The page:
Ashley Roche: Hi Linda, I heard your recent show on mtb radio relating to masters athletes needing to do more high intensity training. Would you suggest modifying your 24 hour plan for a 40 year old considering doing his first event. Would it simply be more rest weeks or other modifications? Thanks.

Coach Lynda: Ashley, you are good to go with the 24 hour PR plan. There is plenty of intensity in that plan. If you find yourself not recovering between rides, do add more recovery into your routine.


Luke Hurley: Hi Lynda, I have had three races so far and the overall thing I’ve noticed is the lack of sustained high speed endurance for 1.5-2.0 hour races. for the New England Cat 1 races in the 40-49 group, they tend to be the fastest, behind the pro-open class and sticking with the leaders for the whole race tends to dwindle near the last 1-2 laps of a 4-5 lap race. I did al of the base as best I could in the basement this winter in NH. We had a long winter and riding outside on clear roads or trails didn’t happen till mid-March. Any thoughts on what I might be able to do to get that muscular endurance up for a longer period of time? Thanks.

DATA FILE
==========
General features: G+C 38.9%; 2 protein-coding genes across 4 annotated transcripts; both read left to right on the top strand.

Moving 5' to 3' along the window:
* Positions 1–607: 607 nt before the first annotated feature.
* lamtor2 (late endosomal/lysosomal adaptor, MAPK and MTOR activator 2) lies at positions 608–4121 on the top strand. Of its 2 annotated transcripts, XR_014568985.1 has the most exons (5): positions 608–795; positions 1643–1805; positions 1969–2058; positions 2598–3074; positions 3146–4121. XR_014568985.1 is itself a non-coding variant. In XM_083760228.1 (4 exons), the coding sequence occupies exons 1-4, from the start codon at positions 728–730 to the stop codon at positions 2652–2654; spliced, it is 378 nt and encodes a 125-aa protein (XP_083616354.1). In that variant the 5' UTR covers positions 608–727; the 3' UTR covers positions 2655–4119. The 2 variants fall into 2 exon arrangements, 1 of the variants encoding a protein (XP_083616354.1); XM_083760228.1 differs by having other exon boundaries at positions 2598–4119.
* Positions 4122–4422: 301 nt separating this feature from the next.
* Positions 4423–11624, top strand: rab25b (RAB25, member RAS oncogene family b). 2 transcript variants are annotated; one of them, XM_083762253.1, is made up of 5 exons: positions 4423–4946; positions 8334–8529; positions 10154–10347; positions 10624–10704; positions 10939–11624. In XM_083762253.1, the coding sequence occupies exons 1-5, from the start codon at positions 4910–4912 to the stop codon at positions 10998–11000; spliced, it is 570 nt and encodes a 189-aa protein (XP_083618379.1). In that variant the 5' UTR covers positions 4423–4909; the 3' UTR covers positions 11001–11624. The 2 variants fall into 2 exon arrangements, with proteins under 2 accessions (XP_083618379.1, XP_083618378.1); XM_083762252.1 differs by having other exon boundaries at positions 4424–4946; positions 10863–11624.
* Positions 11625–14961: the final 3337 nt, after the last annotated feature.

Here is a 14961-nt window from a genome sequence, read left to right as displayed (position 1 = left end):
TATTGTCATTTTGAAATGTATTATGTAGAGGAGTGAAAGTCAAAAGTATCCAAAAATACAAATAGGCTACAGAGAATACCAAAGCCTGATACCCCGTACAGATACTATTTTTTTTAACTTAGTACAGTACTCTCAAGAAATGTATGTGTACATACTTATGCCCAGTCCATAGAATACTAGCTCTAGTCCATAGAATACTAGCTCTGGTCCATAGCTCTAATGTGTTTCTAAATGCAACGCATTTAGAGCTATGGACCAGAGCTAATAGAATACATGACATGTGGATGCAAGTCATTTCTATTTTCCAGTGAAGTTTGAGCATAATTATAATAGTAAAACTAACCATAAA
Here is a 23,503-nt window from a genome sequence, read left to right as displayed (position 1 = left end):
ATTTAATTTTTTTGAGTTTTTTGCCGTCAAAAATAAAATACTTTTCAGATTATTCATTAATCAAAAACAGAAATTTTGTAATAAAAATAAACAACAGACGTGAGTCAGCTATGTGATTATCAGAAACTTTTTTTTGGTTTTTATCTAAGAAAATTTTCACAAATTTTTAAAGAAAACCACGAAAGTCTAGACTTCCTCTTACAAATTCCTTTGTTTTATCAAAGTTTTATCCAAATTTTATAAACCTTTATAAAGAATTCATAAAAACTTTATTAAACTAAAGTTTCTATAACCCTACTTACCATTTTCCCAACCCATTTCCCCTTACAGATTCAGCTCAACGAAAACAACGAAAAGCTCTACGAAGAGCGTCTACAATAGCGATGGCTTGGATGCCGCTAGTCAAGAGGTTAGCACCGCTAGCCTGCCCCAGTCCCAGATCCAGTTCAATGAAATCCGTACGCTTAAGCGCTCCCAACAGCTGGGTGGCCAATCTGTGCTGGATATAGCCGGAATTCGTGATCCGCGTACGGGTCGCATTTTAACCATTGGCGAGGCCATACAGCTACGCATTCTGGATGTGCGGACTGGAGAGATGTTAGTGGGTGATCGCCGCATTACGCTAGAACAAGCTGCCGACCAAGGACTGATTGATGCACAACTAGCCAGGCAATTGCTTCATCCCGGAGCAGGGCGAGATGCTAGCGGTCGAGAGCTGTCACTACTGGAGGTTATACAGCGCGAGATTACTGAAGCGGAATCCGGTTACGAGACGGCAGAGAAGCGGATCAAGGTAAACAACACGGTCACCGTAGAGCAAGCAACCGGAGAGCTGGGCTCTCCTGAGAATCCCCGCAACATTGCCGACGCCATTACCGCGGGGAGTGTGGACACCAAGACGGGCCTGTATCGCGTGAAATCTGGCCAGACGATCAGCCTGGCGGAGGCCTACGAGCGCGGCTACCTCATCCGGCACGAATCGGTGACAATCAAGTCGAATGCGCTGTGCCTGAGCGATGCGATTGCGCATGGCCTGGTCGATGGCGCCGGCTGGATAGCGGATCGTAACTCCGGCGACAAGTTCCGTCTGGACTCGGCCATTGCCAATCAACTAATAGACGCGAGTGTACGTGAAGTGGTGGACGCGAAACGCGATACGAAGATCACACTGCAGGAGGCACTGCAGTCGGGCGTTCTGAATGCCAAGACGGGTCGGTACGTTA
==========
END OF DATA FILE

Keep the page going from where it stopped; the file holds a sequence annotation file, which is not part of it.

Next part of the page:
Coach Lynda: Luke, are you on a training plan right now? Are your races spread far enough apart to fit any training in or are you now on a race and rest schedule?

Luke Hurley: Yes, sorry, I am in week 11 of your Masters Cat 1 build/peak/race plan. I’m on race/rest I guess. Races booked every Sunday through the northeast till the end of September.

Coach Lynda: Luke, first of all it might well be a fueling and hydration issue. That one is a quick and easy fix – eat and drink more during your races. The other most likely culprit for a late race fade is starting with fatigue. With a race and rest schedule from here on out to the end of September, you will get faster and stronger in the late race segments by stepping up your recovery techniques and hitting each start line fresh, than seeking to add more training into your plan. Read our Tools to Speed Recovery article to see what you can improve.